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April 11, 2024

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Spring Housing Guide

Spirit rock slur sparks controversy

Kreischer Quadrangle’s spirit rock displayed a racist word last week on Oct. 12. Despite the word being covered up by University officials, the word still prompted a conversation across the campus.

The University’s Office of the Dean of Students teamed up with campus police to conduct an investigation on the racial slur, but as of Oct. 19, they have not found the person or people responsible for the graffiti.

“We have received some calls from people that said they’ve seen suspicious activity in the area, but at this point nothing has been confirmed,” Dean of Students Jodi Webb said.

She said finding the person or people responsible for this would be difficult, but not necessarily impossible.

“It’s challenging,” Webb said. “It requires something that could’ve been picked up on video, or someone that’s seen something.”

The spirit rock by the Kreischer Quadrangle is not the most highly trafficked area, she said, but someone still could have seen something.

However, even if the person or people who are responsible for the graffiti end up being discovered, several black students voiced their concerns over what the outcome would be.

“In the four years that I’ve been here, we get emails, but nothing gets done,” Senior Alexus Horn said, referring to the University’s emails sent in response to similar situations. “I honestly feel like the University doesn’t take it seriously.”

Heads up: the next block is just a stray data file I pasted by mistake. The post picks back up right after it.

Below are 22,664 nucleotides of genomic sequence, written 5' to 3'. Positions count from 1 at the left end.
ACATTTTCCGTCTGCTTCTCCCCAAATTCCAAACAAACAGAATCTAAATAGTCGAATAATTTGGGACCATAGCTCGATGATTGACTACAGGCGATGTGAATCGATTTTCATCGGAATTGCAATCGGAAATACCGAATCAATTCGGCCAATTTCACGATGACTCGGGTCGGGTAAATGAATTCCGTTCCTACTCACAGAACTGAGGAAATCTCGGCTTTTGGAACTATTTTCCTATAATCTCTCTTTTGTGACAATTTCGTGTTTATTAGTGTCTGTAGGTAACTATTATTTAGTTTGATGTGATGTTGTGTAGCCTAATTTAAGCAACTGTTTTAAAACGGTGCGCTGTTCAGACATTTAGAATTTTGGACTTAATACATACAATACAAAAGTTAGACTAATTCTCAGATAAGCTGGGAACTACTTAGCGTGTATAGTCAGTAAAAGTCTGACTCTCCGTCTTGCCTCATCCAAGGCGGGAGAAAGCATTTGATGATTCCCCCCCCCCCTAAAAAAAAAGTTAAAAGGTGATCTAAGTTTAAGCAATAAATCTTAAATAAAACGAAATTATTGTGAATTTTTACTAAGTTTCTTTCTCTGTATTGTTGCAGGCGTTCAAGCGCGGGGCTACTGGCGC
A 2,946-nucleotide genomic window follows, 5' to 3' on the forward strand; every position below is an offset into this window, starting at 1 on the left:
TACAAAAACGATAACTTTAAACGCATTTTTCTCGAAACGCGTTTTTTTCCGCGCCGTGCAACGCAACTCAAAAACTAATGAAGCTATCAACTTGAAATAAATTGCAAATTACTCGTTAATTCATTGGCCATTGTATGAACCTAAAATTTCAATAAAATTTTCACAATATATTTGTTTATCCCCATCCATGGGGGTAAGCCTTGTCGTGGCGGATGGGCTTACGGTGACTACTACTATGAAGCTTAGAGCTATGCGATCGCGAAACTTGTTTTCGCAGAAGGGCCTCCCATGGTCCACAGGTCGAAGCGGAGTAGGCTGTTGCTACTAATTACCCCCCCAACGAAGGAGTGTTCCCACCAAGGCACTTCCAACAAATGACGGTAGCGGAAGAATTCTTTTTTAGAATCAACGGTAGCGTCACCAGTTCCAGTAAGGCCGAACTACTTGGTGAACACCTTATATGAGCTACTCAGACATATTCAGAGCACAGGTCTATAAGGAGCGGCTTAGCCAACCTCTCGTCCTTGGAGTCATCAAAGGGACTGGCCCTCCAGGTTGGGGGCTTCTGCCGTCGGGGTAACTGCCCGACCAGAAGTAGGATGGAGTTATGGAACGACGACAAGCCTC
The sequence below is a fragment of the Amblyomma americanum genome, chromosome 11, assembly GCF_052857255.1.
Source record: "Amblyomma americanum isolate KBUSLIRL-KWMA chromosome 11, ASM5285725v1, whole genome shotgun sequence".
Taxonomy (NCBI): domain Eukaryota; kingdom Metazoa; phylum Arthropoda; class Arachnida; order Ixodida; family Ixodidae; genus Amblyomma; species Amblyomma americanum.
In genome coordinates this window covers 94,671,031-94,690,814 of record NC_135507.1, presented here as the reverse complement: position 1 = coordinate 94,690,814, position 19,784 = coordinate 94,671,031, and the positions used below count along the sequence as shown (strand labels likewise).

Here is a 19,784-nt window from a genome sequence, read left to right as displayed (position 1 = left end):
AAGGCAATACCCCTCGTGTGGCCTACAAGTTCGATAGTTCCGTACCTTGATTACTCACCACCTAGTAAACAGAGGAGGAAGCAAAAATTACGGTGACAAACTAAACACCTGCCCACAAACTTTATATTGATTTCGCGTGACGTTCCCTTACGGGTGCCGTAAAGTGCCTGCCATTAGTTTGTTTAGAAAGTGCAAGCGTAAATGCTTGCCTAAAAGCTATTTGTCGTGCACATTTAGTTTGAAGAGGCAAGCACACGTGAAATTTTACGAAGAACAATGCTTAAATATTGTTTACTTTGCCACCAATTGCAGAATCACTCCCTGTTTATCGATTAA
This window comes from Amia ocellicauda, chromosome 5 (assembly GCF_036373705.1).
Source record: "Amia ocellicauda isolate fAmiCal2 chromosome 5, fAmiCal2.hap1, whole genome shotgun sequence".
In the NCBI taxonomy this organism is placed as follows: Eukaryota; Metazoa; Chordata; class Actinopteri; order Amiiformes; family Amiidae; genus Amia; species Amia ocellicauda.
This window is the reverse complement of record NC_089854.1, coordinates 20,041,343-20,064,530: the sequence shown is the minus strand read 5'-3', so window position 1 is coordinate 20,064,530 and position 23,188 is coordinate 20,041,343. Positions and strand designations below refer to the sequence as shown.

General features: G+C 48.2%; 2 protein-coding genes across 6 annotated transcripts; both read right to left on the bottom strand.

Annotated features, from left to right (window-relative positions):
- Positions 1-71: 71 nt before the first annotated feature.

Another student next to Horn voiced her anger over the offensive graffiti.

“I don’t know what possessed them to do this,” Junior Jamia Ray said.

Since the spirit rock is about promoting school spirit, there was no good reason for anyone to have the inclination to spray-paint a racially offensive word on the rock, Ray said.

Sophomore Maya Danner said she believed the University only brought attention to the racial slur because the institution simply wanted to placate minority students.

“The University’s attention (to this) is just to appease the non-white community,” Danner said. “Nothing’s done to include us. We have to do it ourselves.”

Amid the anger of these black students, University Police Captain Michael Campbell gave his perspective.

“The University as a whole takes it seriously,” Campbell said. However, he added that it is hard to hold someone accountable in this circumstance.

“This wasn’t a criminal act,” he said. “(The people) that did this violated a student code of conduct.”

The situation gets even more complicated if the people responsible for the racial slur are not University students.

“We can only apply the student code of conduct to a BGSU student,” Webb said.

If a University student was responsible for this and he or she was discovered, then “the student could be put on probation or suspended from the University,” she said.

The punishment would vary depending on the student’s prior violations of the student code of conduct and the circumstances surrounding the incident, Webb said.

If the person or people supposedly responsible for the graffiti are not University students, there would be little the institution could do.

“If it was someone who had an affiliation with another university, we could inform that university,” she said.

Webb also responded to upset students who feel University officials do not do enough to hold people accountable for offensive or racist occurrences.

“We’ve had situations in the past where things have happened and students have been held accountable,” she said. “The challenge is trying to identify (who did it). It depends on how we receive that information. We also have free speech issues too.”

In the end, Webb said she did not want to shut down conversation about it.

“I’m focused on the students, but this affects faculty and staff as well,” she said. “At the end of the day, it was a term that offended some members of our community. This is a conversation we want to continue to have.”

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